Celebrate, Honor and Remember!

    May 2019
    On this Memorial Day weekend, we Celebrate, Honor and Remember all those who have served or are serving in the military.
    As a Military Mom, I am celebrating my son's graduation this weekend from the United States Military Academy at West Point! What an honor it is to know these young men and women who have chosen the call to service! So very proud!
    Here are a few interesting facts about Memorial Day!
  1. MEMORIAL DAY BEGAN AS A RESPONSE TO THE CIVIL WAR - Although several towns throughout the country held commemorative ceremonies since the Civil War, it was Waterloo Village, New York that won congressional as the "Birthplace of Memorial Day" for it's an annual community service day on May 5, 1866.
  2. MAJOR GENERAL JOHN A. LOGAN MADE THE DAY OFFICIAL - On May 5, 1868, General Logan, the speaker at the Carbondale gathering, who also was the commander of the Grand Army of the Republic, an organization of Union veterans, issued General Orders No. 11, which recognized May 30, 1868 "for the purpose of strewing with flowers, or otherwise decorating the graves of comrades who died in defense of their country during the late rebellion."
  3. MEMORIAL DAY WAS ORIGINALLY KNOWN AS DECORATION DAY - The holiday was long known as Decoration Day for the practice of decorating graves with flowers, wreaths, and flags. The name Memorial Day goes back to 1882, but it wasn't until 1967 that federal law recognized "Memorial Day" the official name.
  4. MEMORIAL DAY IS MORE OF A FRANCHISE THAN A NATIONAL HOLIDAY - Calling Memorial Day a "National Holiday" is a bit of a misnomer. While there are 10 Federal Holidays created by Congress, including Memorial Day, they only apply to Federal Employees and the District of Columbia. Federal Memrial Day, established in 1888, allowed Cival War veterans to honor their fallen comrades without being docked a day's pay. For the rest of us, our holidays were enacted state by state. In 1971, the Monday Holiday Law shifted Memorial Day from May 30 to the last Monday in May.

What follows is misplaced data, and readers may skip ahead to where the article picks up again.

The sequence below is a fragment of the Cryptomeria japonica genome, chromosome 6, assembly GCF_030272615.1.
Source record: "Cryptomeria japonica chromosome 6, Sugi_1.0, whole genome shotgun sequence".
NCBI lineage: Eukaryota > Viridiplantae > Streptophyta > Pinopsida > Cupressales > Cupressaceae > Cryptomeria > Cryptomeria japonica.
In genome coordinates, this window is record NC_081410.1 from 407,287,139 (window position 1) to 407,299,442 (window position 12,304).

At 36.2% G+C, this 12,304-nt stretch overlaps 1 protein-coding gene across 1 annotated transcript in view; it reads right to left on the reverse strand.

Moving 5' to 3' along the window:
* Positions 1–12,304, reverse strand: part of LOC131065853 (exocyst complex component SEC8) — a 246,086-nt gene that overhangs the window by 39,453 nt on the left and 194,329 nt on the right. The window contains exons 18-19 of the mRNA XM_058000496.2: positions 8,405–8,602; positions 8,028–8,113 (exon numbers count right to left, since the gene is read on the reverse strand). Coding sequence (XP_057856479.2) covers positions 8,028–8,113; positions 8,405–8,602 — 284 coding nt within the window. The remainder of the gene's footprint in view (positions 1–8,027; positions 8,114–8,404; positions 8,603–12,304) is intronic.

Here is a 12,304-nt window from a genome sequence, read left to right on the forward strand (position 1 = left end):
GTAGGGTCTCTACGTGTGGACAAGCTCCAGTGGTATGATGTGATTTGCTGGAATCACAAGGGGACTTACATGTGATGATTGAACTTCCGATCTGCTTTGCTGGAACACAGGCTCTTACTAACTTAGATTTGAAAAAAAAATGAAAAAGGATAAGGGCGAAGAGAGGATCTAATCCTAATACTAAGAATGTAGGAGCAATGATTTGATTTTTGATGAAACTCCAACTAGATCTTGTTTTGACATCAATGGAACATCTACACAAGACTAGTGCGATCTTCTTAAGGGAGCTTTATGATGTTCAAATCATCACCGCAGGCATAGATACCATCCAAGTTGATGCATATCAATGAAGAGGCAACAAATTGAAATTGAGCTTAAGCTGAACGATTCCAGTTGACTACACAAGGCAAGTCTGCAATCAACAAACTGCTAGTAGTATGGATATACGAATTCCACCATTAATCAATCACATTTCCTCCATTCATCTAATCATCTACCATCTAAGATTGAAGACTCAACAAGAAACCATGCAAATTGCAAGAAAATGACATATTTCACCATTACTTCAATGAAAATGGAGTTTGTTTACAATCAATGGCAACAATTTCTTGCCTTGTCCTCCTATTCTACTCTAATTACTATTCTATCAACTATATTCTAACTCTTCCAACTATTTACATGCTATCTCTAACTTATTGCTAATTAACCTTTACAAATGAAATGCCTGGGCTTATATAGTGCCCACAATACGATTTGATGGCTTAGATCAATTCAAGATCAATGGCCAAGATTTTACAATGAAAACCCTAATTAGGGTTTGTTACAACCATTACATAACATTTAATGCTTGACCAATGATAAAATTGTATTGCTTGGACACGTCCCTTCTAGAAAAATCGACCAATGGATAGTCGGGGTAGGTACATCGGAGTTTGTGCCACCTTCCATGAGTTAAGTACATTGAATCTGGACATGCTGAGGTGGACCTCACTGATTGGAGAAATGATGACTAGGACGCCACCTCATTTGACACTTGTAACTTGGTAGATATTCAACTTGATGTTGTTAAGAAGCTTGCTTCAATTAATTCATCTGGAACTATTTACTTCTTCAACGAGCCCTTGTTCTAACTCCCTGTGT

5. VIETNAM VETS GO WHOLE HOG - On Memorial Day weekend in 1988, 2500 motorcyclists rode into Washington, D.C. for the first Rolling Thunder rally to draw attention to Vietnam War soldiers still missing in action or prisoners of war. By 2002, the ride had swelled to 300,000 bikers, many of them veterans. There may have been a half-million participants in 2005, in what organizers bluntly call "a demonstration—not a parade."
  6. MEMORIAL DAY HAS ITS CUSTOMS - It is customary on Memorial Day to fly the flag at half staff until noon, and then raise it to the top of the staff until sunset; Taps, the 24-note bugle call, is played at all military funerals and memorial services; The World War I poem "In Flanders Fields," by John McCrea, inspired the Memorial Day custom of wearing red artificial poppies.
  7. THERE STILL IS A GRAY MEMORIAL DAY -Several Southern states continue to set aside a day for honoring the Confederate dead, which is usually called Confederate Memorial Day.
  8. EACH MEMORIAL DAY IS A LITTLE DIFFERENT - No question that Memorial Day is a solemn event. Still, don't feel too guilty about doing something frivolous (like having a barbecue) over the weekend. After all, you weren't the one who instituted the Indianapolis 500 on May 30, 1911. Gravitas returned on May 30, 1922, when the Lincoln Memorial was dedicated by then Supreme Court Chief Justice (and former president) William Howard Taft, before a crowd of 50,000 people. In 2000, Congress established a National Moment of Remembrance which asks Americans to pause for one minute at 3 p.m. in an act of national unity. The time was chosen because 3 p.m. "is the time when most Americans are enjoying their freedoms on the national holiday."

Enjoy your Memorial Day Holiday and Celebrate, Honor and Remember those Military Men and Women who have or are serving for your freedom!